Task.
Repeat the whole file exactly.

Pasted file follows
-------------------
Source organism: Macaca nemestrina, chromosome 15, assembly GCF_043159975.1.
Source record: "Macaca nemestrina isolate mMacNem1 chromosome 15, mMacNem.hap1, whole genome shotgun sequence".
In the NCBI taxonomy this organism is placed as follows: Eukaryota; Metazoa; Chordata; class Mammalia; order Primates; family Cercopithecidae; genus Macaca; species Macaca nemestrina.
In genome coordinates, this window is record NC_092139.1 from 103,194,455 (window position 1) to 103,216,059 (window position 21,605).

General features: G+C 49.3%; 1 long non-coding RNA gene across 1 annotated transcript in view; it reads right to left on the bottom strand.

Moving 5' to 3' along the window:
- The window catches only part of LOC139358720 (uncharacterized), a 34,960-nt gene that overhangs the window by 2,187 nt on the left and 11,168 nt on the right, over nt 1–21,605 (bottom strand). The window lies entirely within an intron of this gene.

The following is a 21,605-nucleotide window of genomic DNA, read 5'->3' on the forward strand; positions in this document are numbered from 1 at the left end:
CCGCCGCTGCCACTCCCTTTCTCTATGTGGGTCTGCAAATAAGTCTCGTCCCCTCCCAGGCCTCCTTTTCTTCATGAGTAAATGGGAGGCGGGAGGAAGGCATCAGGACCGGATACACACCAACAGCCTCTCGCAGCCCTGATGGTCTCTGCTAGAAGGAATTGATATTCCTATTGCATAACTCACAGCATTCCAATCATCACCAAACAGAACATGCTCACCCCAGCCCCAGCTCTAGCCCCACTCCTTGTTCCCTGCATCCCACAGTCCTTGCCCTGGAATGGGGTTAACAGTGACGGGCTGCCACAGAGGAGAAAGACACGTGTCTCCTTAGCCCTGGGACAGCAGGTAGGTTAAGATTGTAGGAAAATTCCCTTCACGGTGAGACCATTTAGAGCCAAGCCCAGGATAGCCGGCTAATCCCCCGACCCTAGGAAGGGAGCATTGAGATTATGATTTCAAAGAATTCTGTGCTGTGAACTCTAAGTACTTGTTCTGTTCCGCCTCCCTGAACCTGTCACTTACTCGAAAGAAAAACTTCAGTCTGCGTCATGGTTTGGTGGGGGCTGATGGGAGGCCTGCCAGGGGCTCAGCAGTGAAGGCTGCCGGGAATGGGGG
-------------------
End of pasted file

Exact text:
Source organism: Macaca nemestrina, chromosome 15, assembly GCF_043159975.1.
Source record: "Macaca nemestrina isolate mMacNem1 chromosome 15, mMacNem.hap1, whole genome shotgun sequence".
In the NCBI taxonomy this organism is placed as follows: Eukaryota; Metazoa; Chordata; class Mammalia; order Primates; family Cercopithecidae; genus Macaca; species Macaca nemestrina.
In genome coordinates, this window is record NC_092139.1 from 103,194,455 (window position 1) to 103,216,059 (window position 21,605).

General features: G+C 49.3%; 1 long non-coding RNA gene across 1 annotated transcript in view; it reads right to left on the bottom strand.

Moving 5' to 3' along the window:
- The window catches only part of LOC139358720 (uncharacterized), a 34,960-nt gene that overhangs the window by 2,187 nt on the left and 11,168 nt on the right, over nt 1–21,605 (bottom strand). The window lies entirely within an intron of this gene.

The following is a 21,605-nucleotide window of genomic DNA, read 5'->3' on the forward strand; positions in this document are numbered from 1 at the left end:
CCGCCGCTGCCACTCCCTTTCTCTATGTGGGTCTGCAAATAAGTCTCGTCCCCTCCCAGGCCTCCTTTTCTTCATGAGTAAATGGGAGGCGGGAGGAAGGCATCAGGACCGGATACACACCAACAGCCTCTCGCAGCCCTGATGGTCTCTGCTAGAAGGAATTGATATTCCTATTGCATAACTCACAGCATTCCAATCATCACCAAACAGAACATGCTCACCCCAGCCCCAGCTCTAGCCCCACTCCTTGTTCCCTGCATCCCACAGTCCTTGCCCTGGAATGGGGTTAACAGTGACGGGCTGCCACAGAGGAGAAAGACACGTGTCTCCTTAGCCCTGGGACAGCAGGTAGGTTAAGATTGTAGGAAAATTCCCTTCACGGTGAGACCATTTAGAGCCAAGCCCAGGATAGCCGGCTAATCCCCCGACCCTAGGAAGGGAGCATTGAGATTATGATTTCAAAGAATTCTGTGCTGTGAACTCTAAGTACTTGTTCTGTTCCGCCTCCCTGAACCTGTCACTTACTCGAAAGAAAAACTTCAGTCTGCGTCATGGTTTGGTGGGGGCTGATGGGAGGCCTGCCAGGGGCTCAGCAGTGAAGGCTGCCGGGAATGGGGG